Recently bought a new laptop with an extended warranty. Wondering if when a laptop needs to be sent in to the manufacturer for a repair (specifically a hardware repair), is it ok to remove the hard drive when sending it in? I don't want to risk my data (security) while in transit and out of my hands. Nor do I want to delete sensitive files and restore them when my laptop is restored. I guess this would make it tougher to troubleshoot issues and repair the laptop. I don't know what else I could do.


Your only choices are to remove the hard drive or to encrypt the data on it. You'll want to check with the manufacturer and extended warranty people to make sure removing the hard drive will not void any warranties.

Many people wind up fixing computers themselves because of this issue.


Opening the laptop and removing hardware will void the warranty in most cases. Big PC sellers state this in their terms.

The repair people need to test your system as is, with all the hardware that's included.

Encryption is the best way forward.

See this answer about data protection: https://superuser.com/a/238837/380115


Yes, it is perfectly acceptable to remove the hard drive before sending it in. I know this to be true for Dell and HP. Ask your manufacturer yourself to be sure. They do not need the hard drive to repair any issues, assuming it is a hardware issue.


As others mentioned Without physical security, you can't have strong protection. So I don't know of any very strong, robust security measure for your situation

I guess the following could give you some protection

Change BIOS settings to boot only from the harddisk, so you can't boot from other devices. Make sure to disable network boot, which is usually in the same menu.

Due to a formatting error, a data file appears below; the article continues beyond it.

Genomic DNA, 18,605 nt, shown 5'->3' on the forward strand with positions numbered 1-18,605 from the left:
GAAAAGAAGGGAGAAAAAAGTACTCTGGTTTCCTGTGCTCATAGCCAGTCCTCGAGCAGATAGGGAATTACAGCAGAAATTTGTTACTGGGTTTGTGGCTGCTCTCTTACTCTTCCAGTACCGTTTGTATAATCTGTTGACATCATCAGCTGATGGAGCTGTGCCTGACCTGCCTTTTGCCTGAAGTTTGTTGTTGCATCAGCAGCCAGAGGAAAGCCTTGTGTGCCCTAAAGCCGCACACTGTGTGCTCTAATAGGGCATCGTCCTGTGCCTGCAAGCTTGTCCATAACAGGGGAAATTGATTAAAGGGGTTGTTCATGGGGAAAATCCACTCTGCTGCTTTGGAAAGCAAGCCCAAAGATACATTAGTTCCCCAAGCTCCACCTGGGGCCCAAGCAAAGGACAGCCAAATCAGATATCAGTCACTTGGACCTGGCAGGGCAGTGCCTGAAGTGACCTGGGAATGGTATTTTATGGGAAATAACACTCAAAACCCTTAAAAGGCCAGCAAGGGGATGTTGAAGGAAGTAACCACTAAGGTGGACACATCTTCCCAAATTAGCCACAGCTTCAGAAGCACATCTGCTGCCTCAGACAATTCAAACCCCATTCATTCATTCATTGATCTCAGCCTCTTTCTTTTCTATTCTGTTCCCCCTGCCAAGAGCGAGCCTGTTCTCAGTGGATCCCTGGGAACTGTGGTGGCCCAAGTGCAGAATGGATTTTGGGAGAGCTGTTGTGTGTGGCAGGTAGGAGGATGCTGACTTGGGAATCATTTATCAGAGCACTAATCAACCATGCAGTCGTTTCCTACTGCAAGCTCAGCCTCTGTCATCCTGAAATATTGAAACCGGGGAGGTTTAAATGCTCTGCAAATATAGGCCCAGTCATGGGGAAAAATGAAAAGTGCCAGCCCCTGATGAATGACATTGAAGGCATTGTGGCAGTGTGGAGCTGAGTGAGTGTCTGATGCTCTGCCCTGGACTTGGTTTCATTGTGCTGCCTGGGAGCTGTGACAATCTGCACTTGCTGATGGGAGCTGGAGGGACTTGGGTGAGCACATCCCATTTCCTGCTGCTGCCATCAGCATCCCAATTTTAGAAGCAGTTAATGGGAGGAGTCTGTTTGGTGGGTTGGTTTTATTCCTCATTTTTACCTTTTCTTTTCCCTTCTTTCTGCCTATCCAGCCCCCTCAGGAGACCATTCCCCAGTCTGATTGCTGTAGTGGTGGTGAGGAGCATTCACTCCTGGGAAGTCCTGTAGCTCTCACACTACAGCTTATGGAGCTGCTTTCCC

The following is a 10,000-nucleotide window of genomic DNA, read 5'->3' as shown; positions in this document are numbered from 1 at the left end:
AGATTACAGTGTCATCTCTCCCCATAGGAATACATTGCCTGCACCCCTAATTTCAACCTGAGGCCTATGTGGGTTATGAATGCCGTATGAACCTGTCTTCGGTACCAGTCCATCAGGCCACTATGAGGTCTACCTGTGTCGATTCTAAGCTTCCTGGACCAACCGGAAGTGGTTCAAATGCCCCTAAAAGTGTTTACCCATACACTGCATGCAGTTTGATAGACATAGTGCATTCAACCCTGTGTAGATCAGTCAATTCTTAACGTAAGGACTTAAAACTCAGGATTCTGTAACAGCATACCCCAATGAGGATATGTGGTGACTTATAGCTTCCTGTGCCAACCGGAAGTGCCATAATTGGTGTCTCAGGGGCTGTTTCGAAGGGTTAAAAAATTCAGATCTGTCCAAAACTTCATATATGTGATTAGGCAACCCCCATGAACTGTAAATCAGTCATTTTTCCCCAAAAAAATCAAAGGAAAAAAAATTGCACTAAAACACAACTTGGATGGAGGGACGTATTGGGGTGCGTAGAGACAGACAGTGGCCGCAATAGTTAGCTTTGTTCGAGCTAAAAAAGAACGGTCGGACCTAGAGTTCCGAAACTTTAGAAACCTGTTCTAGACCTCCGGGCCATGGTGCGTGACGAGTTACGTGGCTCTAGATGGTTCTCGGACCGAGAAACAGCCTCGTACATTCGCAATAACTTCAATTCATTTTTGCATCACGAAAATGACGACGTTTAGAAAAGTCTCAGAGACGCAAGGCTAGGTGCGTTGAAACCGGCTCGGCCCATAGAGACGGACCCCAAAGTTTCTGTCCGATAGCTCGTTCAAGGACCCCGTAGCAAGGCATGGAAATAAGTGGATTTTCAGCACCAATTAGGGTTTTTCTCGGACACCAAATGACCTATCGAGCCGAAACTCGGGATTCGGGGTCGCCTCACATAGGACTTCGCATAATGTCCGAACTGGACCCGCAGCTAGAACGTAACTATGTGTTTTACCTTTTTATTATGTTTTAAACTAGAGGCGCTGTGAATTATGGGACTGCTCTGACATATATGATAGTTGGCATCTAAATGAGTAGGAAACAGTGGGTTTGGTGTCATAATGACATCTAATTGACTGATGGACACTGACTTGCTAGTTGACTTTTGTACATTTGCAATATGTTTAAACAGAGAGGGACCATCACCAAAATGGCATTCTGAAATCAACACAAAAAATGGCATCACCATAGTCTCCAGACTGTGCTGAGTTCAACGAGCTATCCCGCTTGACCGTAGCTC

Set up a password for changing BIOS settings and for startup, so nobody can get past the BIOS loading screen without resetting the BIOS.

Set up automatic shut down when closing the lid (you should be able to do this in the power saving options). That way, intruders will have to go through the BIOS password prompt to get anywhere.

Encrypt the whole disk. That way, you'll have to get to the PC while unlocked or to add keyboard sniffing to access anything.



You may wish to leave the laptop intact as you could possibly affect Warranty.

Typically, any Return Merchandise Authorization is likely to include a disclaimer about a risk of your data being lost. Unless you specifically request that your data be retained and provide login credentials (which as an option might not be available) your laptop will very likely be completely drive-wiped before the problem is dealt with by the executing service employee.

Most return process scenarios are handled 3rd party and includes a specific drive-wipe/cleansing stage which is adhered to strictly. The default action is to hit your laptop with a drive-wipe utility in the first instance.

Also, because the laptop must be certified as functionally tested before it can be shipped back to you, the end result is that a laptop will returned in a fresh "Out of Box" state.

I would recommend backing up your sensitive data beforehand on the notion that it will be wiped.

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